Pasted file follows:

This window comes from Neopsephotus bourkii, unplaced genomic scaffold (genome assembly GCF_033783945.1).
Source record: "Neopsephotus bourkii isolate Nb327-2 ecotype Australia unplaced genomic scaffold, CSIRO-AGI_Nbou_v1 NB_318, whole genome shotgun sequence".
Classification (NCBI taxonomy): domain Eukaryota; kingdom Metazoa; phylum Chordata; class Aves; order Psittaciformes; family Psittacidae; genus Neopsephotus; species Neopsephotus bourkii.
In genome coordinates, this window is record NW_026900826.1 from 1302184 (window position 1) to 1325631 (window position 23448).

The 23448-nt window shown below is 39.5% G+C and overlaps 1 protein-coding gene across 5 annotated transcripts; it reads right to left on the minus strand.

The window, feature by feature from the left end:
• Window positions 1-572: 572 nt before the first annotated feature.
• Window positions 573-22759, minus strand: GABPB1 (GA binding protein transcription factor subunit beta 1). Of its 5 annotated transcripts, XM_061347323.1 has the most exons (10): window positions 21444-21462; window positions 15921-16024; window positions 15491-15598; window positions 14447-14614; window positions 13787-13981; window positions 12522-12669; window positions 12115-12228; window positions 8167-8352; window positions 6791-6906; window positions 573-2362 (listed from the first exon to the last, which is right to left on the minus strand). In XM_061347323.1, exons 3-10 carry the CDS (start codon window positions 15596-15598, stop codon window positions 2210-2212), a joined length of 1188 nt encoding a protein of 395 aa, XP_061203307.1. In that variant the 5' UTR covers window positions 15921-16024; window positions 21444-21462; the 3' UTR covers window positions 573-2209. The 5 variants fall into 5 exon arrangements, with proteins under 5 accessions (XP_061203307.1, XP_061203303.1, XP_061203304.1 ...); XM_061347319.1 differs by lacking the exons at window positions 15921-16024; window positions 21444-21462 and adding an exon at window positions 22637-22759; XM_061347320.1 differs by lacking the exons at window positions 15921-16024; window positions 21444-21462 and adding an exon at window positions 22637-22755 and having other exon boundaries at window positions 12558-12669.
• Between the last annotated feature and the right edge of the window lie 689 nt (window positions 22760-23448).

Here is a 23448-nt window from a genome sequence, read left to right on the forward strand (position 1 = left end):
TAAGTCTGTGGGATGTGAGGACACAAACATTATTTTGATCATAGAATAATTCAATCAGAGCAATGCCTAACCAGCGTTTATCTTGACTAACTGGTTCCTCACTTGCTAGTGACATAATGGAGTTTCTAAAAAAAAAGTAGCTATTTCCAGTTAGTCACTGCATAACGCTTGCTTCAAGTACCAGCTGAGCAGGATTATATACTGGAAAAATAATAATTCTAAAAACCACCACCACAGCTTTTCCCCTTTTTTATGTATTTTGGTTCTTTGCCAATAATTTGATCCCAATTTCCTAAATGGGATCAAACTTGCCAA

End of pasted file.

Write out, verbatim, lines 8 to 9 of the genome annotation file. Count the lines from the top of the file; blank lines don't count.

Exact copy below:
• Window positions 573-22759, minus strand: GABPB1 (GA binding protein transcription factor subunit beta 1). Of its 5 annotated transcripts, XM_061347323.1 has the most exons (10): window positions 21444-21462; window positions 15921-16024; window positions 15491-15598; window positions 14447-14614; window positions 13787-13981; window positions 12522-12669; window positions 12115-12228; window positions 8167-8352; window positions 6791-6906; window positions 573-2362 (listed from the first exon to the last, which is right to left on the minus strand). In XM_061347323.1, exons 3-10 carry the CDS (start codon window positions 15596-15598, stop codon window positions 2210-2212), a joined length of 1188 nt encoding a protein of 395 aa, XP_061203307.1. In that variant the 5' UTR covers window positions 15921-16024; window positions 21444-21462; the 3' UTR covers window positions 573-2209. The 5 variants fall into 5 exon arrangements, with proteins under 5 accessions (XP_061203307.1, XP_061203303.1, XP_061203304.1 ...); XM_061347319.1 differs by lacking the exons at window positions 15921-16024; window positions 21444-21462 and adding an exon at window positions 22637-22759; XM_061347320.1 differs by lacking the exons at window positions 15921-16024; window positions 21444-21462 and adding an exon at window positions 22637-22755 and having other exon boundaries at window positions 12558-12669.
• Between the last annotated feature and the right edge of the window lie 689 nt (window positions 22760-23448).